starring Ethan Hawke, Willem Dafoe, Claudia Carvan, Sam Neill
written and directed by The Spierig Brothers
by Ian Pugh The Spierig Brothers' Daybreakers is a juicy genre exercise waiting to happen, and maybe it would have happened if the film weren't tangled up in hamfisted allegory. What sets this vampire flick apart is not its high-pitched screed against capitalism (the system's fulla bloodsuckers, I tells ya!), but the fact that its staked vampires explode into a bloody mess. Its most beautiful sights are certainly not rooted in the dawning of a new day, but in Ethan Hawke and Willem Dafoe spontaneously bursting into flames for one reason or another. This is not what you'd call a dry film, yet I can't help thinking that a little more ichor would have been for the better. Funny how that works, actually: the Spierigs' last film, Undead, was a splatterfest in desperate need of a point; here, they finally have a point, and all you want to see is the next exploding vampire. (Where the two pictures are most alike is that they're both shot through a series of increasingly-obnoxious pastel filters.) It'll take another film to determine whether the Brothers have anything worthwhile to say, but the lingering suspicion is that they simply lack the creative instincts of their beloved Sam Raimi--that vital ability to discern the profound from the fatuous.
The Spierigs' infectious plague wins again, transforming much of the human race into vampires, with the few and fast-depleting "survivors" hunted and farmed for blood by a privatized army. Hematologist Edward Dalton (Hawke, adequate for the role's demands) has worked tirelessly to find an antidote to the plague--or a blood substitute, or really any way to keep more humans from dying--and his altruistic efforts attract the attention of a small band of freedom fighters led by ex-vampire Elvis (Dafoe, who does "mock deadly serious" better than anyone). The problem driving the plot is that, without a steady supply of blood to sate them, the vampires will turn into maniacal, irrational bat-people, which is arguably Daybreakers' aptest metaphor for the natural problems of the free market. It's a bitter recreation of the class divide that clearly states that "they" used to be "us," as well as a life-and-death struggle Michael Moore couldn't quite convey with his own Capitalism: A Love Story. But we're too often reminded that a cure for vampirism would be bad for business--a concept basically personified by Charles Bromley (Sam Neill), a fiendish blood-bank magnate. Bromley throws his daughter (Isabel Lucas) under the bus when she refuses to integrate into society, convinces Edward's wayward military brother (Michael Dorman) into an inadvisable course of action, and becomes indirectly responsible for the death (by decapitation!) of a ridiculously obvious analogue for Barack Obama. Evidently, it's not a question of misinterpreting the material--it's whether this material is possible to misinterpret.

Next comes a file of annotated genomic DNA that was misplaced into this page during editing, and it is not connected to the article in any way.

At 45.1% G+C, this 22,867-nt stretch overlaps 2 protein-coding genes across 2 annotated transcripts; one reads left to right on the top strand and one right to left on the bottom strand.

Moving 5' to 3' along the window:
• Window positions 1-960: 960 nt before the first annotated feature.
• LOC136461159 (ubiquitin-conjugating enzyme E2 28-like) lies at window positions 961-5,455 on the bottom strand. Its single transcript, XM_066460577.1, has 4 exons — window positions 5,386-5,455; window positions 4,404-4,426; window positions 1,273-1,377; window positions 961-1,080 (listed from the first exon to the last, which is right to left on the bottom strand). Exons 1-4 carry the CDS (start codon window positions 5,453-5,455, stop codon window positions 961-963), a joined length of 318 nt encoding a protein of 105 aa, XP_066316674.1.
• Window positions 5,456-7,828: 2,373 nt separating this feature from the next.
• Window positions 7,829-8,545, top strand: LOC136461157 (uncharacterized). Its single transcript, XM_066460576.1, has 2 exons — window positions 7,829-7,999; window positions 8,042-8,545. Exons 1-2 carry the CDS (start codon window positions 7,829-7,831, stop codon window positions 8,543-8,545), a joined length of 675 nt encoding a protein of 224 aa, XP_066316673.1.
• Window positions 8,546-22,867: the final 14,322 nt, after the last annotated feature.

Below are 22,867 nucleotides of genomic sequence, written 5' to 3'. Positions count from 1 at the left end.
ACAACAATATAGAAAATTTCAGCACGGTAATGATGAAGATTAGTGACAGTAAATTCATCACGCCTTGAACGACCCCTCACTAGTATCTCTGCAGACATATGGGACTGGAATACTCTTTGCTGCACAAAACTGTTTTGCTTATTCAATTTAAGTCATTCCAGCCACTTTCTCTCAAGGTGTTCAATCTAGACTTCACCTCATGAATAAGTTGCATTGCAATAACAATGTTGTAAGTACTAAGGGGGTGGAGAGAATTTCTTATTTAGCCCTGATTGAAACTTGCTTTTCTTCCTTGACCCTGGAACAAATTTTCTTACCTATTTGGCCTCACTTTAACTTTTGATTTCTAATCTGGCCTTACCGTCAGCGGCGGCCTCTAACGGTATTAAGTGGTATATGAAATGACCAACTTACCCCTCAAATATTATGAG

The problems are inherent to the system, Daybreakers screams at the top of its lungs, and the only way to change the system is to rebuild it from the ground up. That's hardly an original thought, and the way the Spierigs go about expressing it ain't exactly novel, either. Imagining blood purveyors as '50s-era malt shops is admittedly inspired, but the inevitable punchline to that holds no surprises--how many times do you have to watch dudes in suits claw at each other and ravenously lick blood from the floor before you get the point? Though not as embarrassing as Avatar and its "not in this economy," Daybreakers is disappointingly content to let the conceits of its genre keep the script on autopilot, making it that much easier to categorize, file away, and ultimately forget. Despite its general unpleasantness and Dafoe's irreverence, the legitimate horror aspects boil down to cheesy afterthought; and its dissertation against materialist greed inexplicably finishes on an American Beauty note by using a tricked-out Pontiac to encapsulate life in all its splendour. Hypocrisy? Not exactly--it's the logical endpoint for any story with a lot of things on its mind and not the slightest clue of how to articulate them. Originally published: January 8, 2010.